A North Yorkshire woman’s near-fatal car accident will feature in the next episode of Helicopter ER – the reality TV series featuring the work of Yorkshire Air Ambulance.
Viv Crosier was travelling home from work when a van pulled out from a junction in front of her near Slingsby.
Unable to stop, she crashed into the side of the van at 40mph suffering multiple injuries. The 60-year-old was trapped in her crumpled car for over an hour as emergency services worked to stabilise her before cutting her free from the wreckage.
Extremely grateful for the support from the emergency services team and the public Viv from Malton said: “Everybody was absolutely incredible, so kind and reassuring.”
“It was a hot day in mid-July, and it was overwhelming and scary. One lady got straight in the car to help me, and she didn’t know what state the car was in, but she didn’t think twice.”
“The way the emergency services worked together was brilliant. I’m so thankful.”
Being an hour’s drive from a major trauma centre, Yorkshire Air Ambulance flew Viv within 15 minutes to Leeds General Infirmary.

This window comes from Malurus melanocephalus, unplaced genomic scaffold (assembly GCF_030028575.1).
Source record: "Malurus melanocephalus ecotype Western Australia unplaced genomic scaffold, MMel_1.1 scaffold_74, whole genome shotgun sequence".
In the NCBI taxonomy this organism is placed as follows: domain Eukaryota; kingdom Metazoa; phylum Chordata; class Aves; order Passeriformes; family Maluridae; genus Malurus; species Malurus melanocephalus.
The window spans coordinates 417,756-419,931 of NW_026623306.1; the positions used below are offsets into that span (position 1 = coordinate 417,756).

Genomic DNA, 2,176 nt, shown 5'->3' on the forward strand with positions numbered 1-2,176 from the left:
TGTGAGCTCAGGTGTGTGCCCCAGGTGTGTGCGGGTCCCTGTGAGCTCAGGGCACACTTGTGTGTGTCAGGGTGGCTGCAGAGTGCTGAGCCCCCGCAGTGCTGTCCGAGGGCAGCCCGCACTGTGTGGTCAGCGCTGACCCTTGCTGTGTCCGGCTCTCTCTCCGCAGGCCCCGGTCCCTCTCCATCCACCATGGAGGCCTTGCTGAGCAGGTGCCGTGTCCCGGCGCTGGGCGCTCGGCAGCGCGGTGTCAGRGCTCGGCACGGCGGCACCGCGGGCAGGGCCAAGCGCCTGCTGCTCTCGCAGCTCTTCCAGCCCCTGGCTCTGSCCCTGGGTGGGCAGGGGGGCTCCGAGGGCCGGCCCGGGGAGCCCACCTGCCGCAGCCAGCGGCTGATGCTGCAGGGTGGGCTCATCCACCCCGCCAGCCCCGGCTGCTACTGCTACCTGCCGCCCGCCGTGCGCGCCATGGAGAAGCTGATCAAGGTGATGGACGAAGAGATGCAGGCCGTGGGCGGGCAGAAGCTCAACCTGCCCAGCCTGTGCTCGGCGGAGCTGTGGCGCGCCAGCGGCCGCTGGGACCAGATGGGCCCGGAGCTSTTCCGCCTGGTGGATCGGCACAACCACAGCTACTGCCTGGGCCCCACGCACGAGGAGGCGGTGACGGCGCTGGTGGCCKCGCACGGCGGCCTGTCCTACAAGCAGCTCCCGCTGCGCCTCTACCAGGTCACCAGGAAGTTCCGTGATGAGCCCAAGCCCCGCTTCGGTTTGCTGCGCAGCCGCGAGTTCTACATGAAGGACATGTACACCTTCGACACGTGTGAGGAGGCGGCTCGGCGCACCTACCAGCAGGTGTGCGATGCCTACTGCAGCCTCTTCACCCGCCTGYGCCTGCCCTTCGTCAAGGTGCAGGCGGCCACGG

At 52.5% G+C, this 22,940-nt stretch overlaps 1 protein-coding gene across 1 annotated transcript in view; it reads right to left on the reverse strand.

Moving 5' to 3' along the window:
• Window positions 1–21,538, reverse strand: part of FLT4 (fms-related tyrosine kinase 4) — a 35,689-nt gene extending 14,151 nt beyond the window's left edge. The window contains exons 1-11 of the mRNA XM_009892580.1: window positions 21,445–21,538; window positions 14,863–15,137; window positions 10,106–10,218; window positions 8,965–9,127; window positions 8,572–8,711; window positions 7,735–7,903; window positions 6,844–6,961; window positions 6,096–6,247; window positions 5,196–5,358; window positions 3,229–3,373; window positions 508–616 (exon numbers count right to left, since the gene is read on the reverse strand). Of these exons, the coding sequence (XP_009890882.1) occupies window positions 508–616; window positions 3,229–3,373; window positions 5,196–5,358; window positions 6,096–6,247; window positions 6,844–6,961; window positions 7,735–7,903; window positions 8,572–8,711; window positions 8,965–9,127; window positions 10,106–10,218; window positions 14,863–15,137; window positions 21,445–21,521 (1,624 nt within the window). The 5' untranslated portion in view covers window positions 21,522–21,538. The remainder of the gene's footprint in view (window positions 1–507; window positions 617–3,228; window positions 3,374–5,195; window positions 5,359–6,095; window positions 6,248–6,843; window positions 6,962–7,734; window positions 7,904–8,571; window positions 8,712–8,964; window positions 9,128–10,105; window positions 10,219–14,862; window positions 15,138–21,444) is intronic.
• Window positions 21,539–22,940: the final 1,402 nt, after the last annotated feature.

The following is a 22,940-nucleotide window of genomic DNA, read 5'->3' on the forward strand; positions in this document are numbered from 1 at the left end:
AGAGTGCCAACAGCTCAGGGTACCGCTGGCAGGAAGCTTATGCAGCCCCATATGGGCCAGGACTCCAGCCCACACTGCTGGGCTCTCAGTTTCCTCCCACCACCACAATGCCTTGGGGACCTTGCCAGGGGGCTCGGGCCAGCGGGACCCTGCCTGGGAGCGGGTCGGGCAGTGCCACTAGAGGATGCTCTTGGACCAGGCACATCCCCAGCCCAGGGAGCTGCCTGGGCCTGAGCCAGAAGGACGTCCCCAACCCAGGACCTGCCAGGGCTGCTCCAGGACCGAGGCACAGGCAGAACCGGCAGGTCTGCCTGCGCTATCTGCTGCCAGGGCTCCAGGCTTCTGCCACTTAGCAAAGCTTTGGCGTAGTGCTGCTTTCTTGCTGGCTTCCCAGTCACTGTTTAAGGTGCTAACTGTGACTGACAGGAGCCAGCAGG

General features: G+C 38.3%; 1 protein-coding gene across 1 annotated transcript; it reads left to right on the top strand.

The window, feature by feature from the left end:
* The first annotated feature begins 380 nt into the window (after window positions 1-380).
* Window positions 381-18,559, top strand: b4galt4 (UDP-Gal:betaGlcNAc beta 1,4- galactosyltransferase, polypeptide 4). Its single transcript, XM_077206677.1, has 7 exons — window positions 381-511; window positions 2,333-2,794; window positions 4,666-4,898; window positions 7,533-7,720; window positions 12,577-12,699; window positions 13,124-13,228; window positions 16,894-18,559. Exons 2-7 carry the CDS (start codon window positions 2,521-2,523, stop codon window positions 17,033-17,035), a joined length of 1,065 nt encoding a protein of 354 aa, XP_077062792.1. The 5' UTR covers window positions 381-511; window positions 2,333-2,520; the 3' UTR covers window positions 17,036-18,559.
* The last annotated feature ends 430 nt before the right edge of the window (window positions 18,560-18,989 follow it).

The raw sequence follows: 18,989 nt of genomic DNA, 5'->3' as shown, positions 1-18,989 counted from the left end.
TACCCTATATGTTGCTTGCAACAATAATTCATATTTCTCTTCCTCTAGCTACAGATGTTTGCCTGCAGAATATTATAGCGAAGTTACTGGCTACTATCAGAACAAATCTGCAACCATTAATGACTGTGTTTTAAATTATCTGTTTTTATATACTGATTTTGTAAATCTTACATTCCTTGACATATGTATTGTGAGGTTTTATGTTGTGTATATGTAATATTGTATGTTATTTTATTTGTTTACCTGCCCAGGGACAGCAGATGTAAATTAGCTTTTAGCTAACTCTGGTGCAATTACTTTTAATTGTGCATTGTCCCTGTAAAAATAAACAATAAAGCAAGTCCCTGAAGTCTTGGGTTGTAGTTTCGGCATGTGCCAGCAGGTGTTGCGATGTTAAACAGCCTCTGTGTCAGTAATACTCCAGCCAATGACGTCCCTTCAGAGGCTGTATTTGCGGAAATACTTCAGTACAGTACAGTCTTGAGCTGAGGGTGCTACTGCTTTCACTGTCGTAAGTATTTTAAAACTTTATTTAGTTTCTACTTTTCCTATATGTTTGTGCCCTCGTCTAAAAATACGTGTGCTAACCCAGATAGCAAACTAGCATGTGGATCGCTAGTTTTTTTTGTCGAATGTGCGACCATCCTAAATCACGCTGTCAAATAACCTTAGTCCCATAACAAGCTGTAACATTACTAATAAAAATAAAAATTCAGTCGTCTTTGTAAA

Scans revealed the Weighbridge Operator had broken her back, her right ankle, and foot. She was in the hospital for 7 days and underwent surgery 11 months later for her ankle.
She had to learn to walk again after her injuries, with family and friends supporting her on her long rehabilitation journey. Viv has returned to work as a Weighbridge Operator at Ian Mosey Feeds after 15 months and is finally returning to normality.
Viv’s story features in Tuesday’s episode of Helicopter ER, the award-winning Discovery programme which follows the life-saving work of Yorkshire Air Ambulance.
Episode 9, which airs on Really, also features a man who went into cardiac arrest whilst playing golf, a farmer who was crushed by one of her cows, and a pensioner who drove into a house after an automatic gearbox mix-up.
Serving a population of approximately five million people across the whole of Yorkshire, the Charity operates two air ambulance helicopters from airbases at The Nostell Priory near Wakefield and RAF Topcliffe near Thirsk, plus two Rapid Response Vehicles (RRVs).
The rapid response air emergency service relies on public donations and fundraising to continue saving lives.